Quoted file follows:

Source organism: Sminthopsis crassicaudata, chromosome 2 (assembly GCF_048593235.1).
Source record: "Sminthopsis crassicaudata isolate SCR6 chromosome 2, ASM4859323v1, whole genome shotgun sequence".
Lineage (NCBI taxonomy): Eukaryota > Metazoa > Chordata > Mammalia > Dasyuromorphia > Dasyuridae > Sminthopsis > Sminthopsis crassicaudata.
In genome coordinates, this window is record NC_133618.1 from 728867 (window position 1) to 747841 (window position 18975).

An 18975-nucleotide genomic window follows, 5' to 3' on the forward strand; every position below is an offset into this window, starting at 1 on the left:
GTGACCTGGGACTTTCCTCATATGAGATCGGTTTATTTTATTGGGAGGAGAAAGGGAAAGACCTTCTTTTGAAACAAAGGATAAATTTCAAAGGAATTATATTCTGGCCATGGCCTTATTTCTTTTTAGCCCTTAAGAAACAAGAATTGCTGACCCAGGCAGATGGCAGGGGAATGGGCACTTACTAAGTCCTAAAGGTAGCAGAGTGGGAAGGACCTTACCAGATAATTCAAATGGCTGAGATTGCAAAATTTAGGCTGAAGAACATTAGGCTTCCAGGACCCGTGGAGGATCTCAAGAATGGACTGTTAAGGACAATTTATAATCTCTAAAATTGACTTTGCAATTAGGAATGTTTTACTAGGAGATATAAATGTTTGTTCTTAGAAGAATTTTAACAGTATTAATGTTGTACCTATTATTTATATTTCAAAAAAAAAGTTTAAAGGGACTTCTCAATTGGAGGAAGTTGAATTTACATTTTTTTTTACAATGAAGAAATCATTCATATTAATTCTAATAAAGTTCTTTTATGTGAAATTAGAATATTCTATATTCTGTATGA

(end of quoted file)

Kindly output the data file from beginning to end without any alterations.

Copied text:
Source organism: Sminthopsis crassicaudata, chromosome 2 (assembly GCF_048593235.1).
Source record: "Sminthopsis crassicaudata isolate SCR6 chromosome 2, ASM4859323v1, whole genome shotgun sequence".
Lineage (NCBI taxonomy): Eukaryota > Metazoa > Chordata > Mammalia > Dasyuromorphia > Dasyuridae > Sminthopsis > Sminthopsis crassicaudata.
In genome coordinates, this window is record NC_133618.1 from 728867 (window position 1) to 747841 (window position 18975).

An 18975-nucleotide genomic window follows, 5' to 3' on the forward strand; every position below is an offset into this window, starting at 1 on the left:
GTGACCTGGGACTTTCCTCATATGAGATCGGTTTATTTTATTGGGAGGAGAAAGGGAAAGACCTTCTTTTGAAACAAAGGATAAATTTCAAAGGAATTATATTCTGGCCATGGCCTTATTTCTTTTTAGCCCTTAAGAAACAAGAATTGCTGACCCAGGCAGATGGCAGGGGAATGGGCACTTACTAAGTCCTAAAGGTAGCAGAGTGGGAAGGACCTTACCAGATAATTCAAATGGCTGAGATTGCAAAATTTAGGCTGAAGAACATTAGGCTTCCAGGACCCGTGGAGGATCTCAAGAATGGACTGTTAAGGACAATTTATAATCTCTAAAATTGACTTTGCAATTAGGAATGTTTTACTAGGAGATATAAATGTTTGTTCTTAGAAGAATTTTAACAGTATTAATGTTGTACCTATTATTTATATTTCAAAAAAAAAGTTTAAAGGGACTTCTCAATTGGAGGAAGTTGAATTTACATTTTTTTTTACAATGAAGAAATCATTCATATTAATTCTAATAAAGTTCTTTTATGTGAAATTAGAATATTCTATATTCTGTATGA